5 Ways to Make the Most of a TpT Sale

Back to school is upon us.  Maybe you've already started school. (Bless you!) Or maybe you can't get into your room yet---#angryfaceemoji---and you are still making daily trips to Target, Wal-Mart and Staples.... please tell me I am not alone...

 Regardless, the TpT sale is *almost* here and we can finally buy all of those amazing resources sitting in our carts! (Thank goodness!) And since those daily trips to the teacher trap aka Target Dollar Spot have us left with limited funds, here are some tips for getting the most for your money during this year's TpT B2S sale.

Did you know that by simply leaving feedback for previous purchases you can get FREE stuff? If you aren't already doing this (or you haven't in a while), now is the time to go back and earn your credits! But how?
The easiest way I have found is to go to the "My Purchases and Downloads" page.
Click next to "Sort by" and choose "Needs Feedback"

This will organize all of your past purchases by putting the ones you did not provide feedback for at the top (and save you a ton of time trying to sort through!) 
Click on title of the product, rate it and leave a comment! Cha-Ching! You have just earned FREE MONEY!!

You will earn 1 credit per $1 you spent.  If a product was $4.75, you will get five credits.  TpT explains it all on your TpT Credit Balance page where you can also check how many credits you currently have.  For every 100 credits, you can apply $5 towards your next purchase! Don't have 100 credits? No worry!! You can apply less than 100.  For example, 50 credits = $2.50. It is practically free money....and they say nothing in life is free! #nottrue
You may already be looking at your cart but don't forget about items you have on your wish list! If you are anything like me, you have a few hundred products on there but most of them are free.  Don't worry, you don't need to look through every page to find the items you'd like to purchase!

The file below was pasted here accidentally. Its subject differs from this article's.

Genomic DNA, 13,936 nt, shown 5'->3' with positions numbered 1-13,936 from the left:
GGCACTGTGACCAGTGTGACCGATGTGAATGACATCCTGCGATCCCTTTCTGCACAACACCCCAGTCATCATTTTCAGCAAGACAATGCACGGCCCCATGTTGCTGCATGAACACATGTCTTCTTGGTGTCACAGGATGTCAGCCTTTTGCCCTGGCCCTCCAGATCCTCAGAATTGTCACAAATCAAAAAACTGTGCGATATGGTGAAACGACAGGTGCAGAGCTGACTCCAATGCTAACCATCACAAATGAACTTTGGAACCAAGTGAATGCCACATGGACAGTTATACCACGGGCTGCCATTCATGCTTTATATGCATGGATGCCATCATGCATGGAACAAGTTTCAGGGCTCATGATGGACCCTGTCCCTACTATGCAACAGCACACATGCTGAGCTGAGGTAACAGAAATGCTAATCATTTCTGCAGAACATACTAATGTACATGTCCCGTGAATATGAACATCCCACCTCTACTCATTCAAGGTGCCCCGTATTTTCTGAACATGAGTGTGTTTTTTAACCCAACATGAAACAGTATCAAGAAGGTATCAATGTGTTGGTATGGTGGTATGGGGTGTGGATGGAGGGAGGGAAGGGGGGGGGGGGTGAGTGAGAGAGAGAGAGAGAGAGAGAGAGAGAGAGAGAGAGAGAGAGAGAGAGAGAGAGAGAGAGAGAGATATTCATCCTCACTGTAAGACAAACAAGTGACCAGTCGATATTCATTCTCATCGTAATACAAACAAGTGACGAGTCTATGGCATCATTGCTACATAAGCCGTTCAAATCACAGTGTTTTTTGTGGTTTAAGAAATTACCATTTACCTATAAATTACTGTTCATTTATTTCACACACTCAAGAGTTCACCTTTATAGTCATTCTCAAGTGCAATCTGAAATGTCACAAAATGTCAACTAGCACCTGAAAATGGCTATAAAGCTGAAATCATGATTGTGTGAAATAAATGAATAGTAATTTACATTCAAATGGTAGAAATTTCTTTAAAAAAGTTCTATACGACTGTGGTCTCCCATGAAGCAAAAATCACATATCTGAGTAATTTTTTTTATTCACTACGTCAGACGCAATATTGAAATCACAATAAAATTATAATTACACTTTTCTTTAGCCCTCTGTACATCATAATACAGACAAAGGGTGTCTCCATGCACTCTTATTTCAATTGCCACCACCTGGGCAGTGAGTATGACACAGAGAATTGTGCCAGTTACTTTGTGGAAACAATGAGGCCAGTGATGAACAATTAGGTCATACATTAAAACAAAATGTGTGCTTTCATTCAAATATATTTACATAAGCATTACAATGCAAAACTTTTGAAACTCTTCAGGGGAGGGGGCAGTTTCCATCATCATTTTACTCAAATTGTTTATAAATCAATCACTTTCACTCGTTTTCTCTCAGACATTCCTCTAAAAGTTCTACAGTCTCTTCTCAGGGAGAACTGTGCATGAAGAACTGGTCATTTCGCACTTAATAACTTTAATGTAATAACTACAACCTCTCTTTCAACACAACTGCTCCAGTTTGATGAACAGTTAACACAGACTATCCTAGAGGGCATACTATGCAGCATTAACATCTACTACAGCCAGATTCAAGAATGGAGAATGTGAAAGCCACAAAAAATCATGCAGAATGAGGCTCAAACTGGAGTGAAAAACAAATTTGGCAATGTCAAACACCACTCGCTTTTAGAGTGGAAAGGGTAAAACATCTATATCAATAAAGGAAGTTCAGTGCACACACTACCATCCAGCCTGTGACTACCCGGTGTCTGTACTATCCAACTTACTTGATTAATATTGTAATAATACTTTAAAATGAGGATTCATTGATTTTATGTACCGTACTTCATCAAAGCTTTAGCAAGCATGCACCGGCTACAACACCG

Go to "My Wishlist" and click "Sort By: Price"
This will place all of your FREE wish listed items at beginning and your purchaseable (is that a word?!) ones at the end.  So you will need to get to the end of your wish list to see the resources you want to move to your cart.
If you scroll to the bottom of the page, you can skip through a few pages at a time.  It will still take you a few seconds/minutes depending on how much you have wish listed.  When you get to the final page, your most expensive items will be at the end.

While this isn't *quite* as simple as the first trick, it still eliminates searching through your wish list for paid items.  (I did email TpT about creating an option to sort by price and they said they are going to look into it!)

Now that you have EARNED all of those credits (see #1), what use are they if you don't redeem them? Your "My Cart" page has all the options for applying discounts.  You can redeem all of your credits or just a few.  And if you skipped #1 (shame on you!) there is a link you can click to learn more about TpT Credits.

So this one is pretty subjective because if you don't have any, obviously you cannot apply them.  But if you do, don't forget them! I have had one sitting in the bottom of a backpack for about a year.  I have it in a safe spot to use this time around!

When you are in "My Cart" Redeem a Gift Card is right below "Check Out"! (You would have thought I'd put these steps in order but...nah) Don't forget to click APPLY!

This one may seem like a no brainer.  It's a sale, duh, of course I will remember the code.  But seriously, I have forgotten this more times that I'd like to admit.  With so many amazing stores on sale, and after redeeming gift cards and credits, it is so easy to forget.  So don't make my mistake!
You can find "Apply a Promo Code" right below "Redeem a Gift Card".

Here is a reminder of the code:

What is your favorite sale tip? What product can you not wait to purchase?

Happy shopping!!


My Favorite 1st Week Activities

Back to School time (while slightly depressing) is also so exciting!! I am thrilled to sorta-kinda know what I am doing this year and have a handful of lessons/activites to choose from!  I have already shared a *rough draft* of my first day plans.  I was going to finish out the whole week but decided just to clump all my favorite activities together instead since I will most likely move them around anyway!  I like to have a plethora of options to choose from since you never know what will happen that first week!